We start with the inverse limit of the rings Zpn (see modular arithmetic): a p-adic integer is then a sequence (an)n≥1 such that an is in Zpn, and if n < m, an = am (mod pn).

Every natural number m defines such a sequence (m mod pn), and can therefore be regarded as a p-adic integer. For example, in this case 35 as a 2-adic integer would be written as the sequence {1, 3, 3, 3, 35, 35, 35, ...}.

Note that pointwise addition and multiplication of such sequences is well defined, since addition and multiplication commute with the mod operator, see modular arithmetic. Also, every sequence (an) where the first element is not 0 has an inverse: since in that case, for every n, an and p are relatively prime (their greatest common divisor is a1), and so an and pn are relatively prime. Therefore, each an has an inverse mod pn, and the sequence of these inverses, (bn), is the sought inverse of (an).

Every such sequence can alternatively be written as a series of the form we considered above. For instance, in the 3-adics, the sequence (2, 8, 8, 35, 35, ...) can be written as 2 + 2*3 + 0*32 + 1*33 + 0*34 + ... The partial sums of this latter series are the elements of the given series.

The ring of p-adic integers has no zero divisors, so we can take the quotient field to get the field Qp of p-adic numbers. Note that in this quotient field, every number can be uniquely written as p-nu with a natural number n and a p-adic integer u.


The set of p-adic integers is uncountable.

The p-adic numbers contain the rational numbers Q and form a field of characteristic 0. This field cannot be turned into an ordered field.

The topology of the set of p-adic integers is that of a Cantor set; the topology of the set of p-adic numbers is that of a Cantor set minus a point (which would naturally be called infinity). In particular, the space of p-adic integers is compact while the space of p-adic numbers is not; it is only locally compact. As metric spaces, both the p-adic integers and the p-adic numbers are complete.

The real numbers have only a single proper algebraic extension, the complex numbers; in other words, this quadratic extension is already algebraically closed. By contrast, the algebraic closure of the p-adic numbers has infinite degree. Furthermore, Qp has infinitely many inequivalent algebraic extensions.

The number e, defined as the sum of reciprocals of factorials, is not a member of any p-adic field; but ep is a p-adic number for all p except 2, for which one must take at least the fourth power. Thus e is a member of all algebraic extensions of p-adic numbers.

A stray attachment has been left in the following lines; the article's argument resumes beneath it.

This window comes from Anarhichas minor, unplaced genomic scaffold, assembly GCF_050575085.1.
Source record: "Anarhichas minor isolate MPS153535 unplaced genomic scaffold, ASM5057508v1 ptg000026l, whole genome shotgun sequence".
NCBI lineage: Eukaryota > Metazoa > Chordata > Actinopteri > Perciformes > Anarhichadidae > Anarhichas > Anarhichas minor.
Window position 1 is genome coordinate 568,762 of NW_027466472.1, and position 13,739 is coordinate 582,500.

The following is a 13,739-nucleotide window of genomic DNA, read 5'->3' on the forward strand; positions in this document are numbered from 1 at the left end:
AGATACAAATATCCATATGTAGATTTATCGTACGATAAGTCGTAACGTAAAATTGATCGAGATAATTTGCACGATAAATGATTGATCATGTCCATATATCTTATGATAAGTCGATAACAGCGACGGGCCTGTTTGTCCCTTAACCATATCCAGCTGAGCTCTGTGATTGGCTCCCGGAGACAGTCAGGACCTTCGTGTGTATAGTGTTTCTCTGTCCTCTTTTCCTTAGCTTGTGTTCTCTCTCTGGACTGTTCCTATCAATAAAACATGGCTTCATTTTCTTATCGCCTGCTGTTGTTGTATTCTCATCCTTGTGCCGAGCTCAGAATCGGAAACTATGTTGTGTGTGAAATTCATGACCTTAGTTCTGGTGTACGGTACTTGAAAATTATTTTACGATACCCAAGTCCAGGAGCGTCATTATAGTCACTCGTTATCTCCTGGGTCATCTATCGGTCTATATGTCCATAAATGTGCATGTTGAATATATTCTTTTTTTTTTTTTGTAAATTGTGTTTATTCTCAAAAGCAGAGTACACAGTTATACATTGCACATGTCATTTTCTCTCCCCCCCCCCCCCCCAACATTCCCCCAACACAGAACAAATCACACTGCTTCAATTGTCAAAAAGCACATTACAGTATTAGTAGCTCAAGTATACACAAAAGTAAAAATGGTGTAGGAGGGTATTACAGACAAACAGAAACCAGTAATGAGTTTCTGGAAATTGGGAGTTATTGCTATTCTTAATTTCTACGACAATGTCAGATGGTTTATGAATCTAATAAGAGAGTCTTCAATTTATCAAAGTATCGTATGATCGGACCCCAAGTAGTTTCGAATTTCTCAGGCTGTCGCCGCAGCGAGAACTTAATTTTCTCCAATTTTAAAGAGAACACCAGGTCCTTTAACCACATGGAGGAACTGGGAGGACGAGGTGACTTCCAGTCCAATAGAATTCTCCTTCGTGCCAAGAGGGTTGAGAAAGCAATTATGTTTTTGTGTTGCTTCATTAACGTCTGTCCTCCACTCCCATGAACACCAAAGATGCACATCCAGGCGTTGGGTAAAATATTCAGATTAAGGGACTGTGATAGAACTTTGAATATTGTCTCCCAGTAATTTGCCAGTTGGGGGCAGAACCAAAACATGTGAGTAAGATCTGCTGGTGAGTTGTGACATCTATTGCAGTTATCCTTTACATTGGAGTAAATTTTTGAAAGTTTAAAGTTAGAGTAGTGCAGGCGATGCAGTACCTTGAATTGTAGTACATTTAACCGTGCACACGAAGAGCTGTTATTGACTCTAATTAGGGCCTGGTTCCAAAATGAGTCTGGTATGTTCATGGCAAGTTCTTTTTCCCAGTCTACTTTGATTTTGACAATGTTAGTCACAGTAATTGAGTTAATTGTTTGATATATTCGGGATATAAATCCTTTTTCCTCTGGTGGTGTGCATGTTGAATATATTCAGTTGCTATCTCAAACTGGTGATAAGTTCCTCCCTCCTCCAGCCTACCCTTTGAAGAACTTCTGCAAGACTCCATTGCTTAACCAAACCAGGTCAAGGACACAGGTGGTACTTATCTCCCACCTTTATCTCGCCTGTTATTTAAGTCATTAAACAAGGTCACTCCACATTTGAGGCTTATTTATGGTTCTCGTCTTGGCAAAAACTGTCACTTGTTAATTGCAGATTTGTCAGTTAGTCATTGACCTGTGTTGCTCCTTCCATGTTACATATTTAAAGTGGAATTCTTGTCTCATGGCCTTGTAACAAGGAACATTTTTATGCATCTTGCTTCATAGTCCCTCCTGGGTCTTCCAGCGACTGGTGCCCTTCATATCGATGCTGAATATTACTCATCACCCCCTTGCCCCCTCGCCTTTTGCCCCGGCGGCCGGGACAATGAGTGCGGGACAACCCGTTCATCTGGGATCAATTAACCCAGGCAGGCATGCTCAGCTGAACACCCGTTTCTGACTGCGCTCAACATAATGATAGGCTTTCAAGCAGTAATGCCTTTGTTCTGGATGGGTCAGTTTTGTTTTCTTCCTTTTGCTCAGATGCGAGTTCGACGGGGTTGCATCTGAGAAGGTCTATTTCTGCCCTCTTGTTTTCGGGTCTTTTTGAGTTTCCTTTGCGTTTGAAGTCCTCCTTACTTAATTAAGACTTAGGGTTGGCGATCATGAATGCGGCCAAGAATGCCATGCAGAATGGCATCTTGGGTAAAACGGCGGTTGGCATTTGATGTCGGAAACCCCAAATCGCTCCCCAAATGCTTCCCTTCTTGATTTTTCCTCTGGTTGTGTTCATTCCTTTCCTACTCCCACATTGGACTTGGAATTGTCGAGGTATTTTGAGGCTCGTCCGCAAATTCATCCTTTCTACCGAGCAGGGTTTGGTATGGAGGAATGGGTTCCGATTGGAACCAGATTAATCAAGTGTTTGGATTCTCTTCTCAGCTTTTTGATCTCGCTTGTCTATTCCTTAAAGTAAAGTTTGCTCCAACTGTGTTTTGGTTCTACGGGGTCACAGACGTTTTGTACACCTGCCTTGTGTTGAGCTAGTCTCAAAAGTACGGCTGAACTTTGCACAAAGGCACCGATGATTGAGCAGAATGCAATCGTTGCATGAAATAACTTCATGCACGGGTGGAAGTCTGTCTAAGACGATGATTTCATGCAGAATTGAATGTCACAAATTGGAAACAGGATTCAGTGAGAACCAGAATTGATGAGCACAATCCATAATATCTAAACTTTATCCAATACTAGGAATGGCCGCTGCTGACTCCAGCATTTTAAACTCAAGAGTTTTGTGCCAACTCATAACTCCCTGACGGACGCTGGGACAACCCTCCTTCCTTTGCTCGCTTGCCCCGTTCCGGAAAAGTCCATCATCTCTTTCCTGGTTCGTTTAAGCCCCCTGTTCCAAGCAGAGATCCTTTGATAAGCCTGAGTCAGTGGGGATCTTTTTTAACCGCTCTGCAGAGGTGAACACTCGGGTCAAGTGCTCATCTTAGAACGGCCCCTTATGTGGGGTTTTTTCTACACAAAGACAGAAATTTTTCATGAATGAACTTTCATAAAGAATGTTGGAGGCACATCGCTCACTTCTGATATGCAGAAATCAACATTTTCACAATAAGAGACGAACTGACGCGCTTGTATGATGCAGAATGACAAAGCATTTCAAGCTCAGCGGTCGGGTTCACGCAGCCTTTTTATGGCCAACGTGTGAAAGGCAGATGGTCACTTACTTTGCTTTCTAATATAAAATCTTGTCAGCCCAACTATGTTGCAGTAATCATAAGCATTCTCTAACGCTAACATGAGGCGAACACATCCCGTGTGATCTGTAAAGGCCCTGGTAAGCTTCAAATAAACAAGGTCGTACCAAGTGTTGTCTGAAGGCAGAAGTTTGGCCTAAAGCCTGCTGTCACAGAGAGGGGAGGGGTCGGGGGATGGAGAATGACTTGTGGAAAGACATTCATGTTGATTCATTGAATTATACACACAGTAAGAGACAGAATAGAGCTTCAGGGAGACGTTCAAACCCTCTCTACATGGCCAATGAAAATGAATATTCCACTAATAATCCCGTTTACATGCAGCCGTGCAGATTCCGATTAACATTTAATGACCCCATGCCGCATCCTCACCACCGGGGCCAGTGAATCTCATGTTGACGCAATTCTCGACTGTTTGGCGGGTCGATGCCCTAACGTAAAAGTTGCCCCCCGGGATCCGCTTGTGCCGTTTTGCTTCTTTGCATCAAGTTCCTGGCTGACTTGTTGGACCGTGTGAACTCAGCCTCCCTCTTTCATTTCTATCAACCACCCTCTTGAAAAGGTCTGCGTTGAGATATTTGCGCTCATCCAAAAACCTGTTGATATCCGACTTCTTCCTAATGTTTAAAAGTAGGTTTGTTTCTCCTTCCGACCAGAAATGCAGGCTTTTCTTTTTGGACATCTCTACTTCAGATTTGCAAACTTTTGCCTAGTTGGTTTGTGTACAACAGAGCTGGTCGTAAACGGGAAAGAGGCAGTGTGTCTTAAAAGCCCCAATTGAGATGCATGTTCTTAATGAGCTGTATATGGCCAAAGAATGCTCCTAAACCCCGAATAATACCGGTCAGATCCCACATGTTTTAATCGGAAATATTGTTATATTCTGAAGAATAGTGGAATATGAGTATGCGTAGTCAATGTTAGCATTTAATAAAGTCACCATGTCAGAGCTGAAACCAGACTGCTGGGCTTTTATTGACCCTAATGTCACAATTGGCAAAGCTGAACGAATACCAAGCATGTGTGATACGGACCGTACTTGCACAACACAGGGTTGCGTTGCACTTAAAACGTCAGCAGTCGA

Over the reals, the only functions whose derivative is zero are the constant functions. This is not true over Qp. For instance, the function f(x) = (|x|p)2 has zero derivative everywhere but is not even locally constant at 0.

Given any elements r, r2, r3, r5, r7, ... where rp is in Qp (and Q stands for R), it is possible to find a sequence (xn) in Q such that for all p (including ∞), the limit of xn in Qp is rp.

Generalizations and related concepts

The reals and the p-adic numbers are the completions of the rationals; it is also possible to complete other fields, for instance general algebraic number fields, in an analogous way. This will be described now.

Suppose D is a Dedekind domain and E is its quotient field. The non-zero prime ideals of D are also called finite places or finite primes of E. If x is a non-zero element of E, then xD is a fractional ideal and can be uniquely factored as a product of positive and negative powers of finite primes of E. If P is such a finite prime, we write ordP(x) for the exponent of P in this factorization, and define

where NP denotes the (finite) cardinality of D/P. Completing with respect to this norm |.|P then yields a field EP, the proper generalization of the field of p-adic numbers to this setting.

Often, one needs to simultaneously keep track of all the above mentioned completions, which are seen as encoding "local" information. This is accomplished by adele rings and idele groups.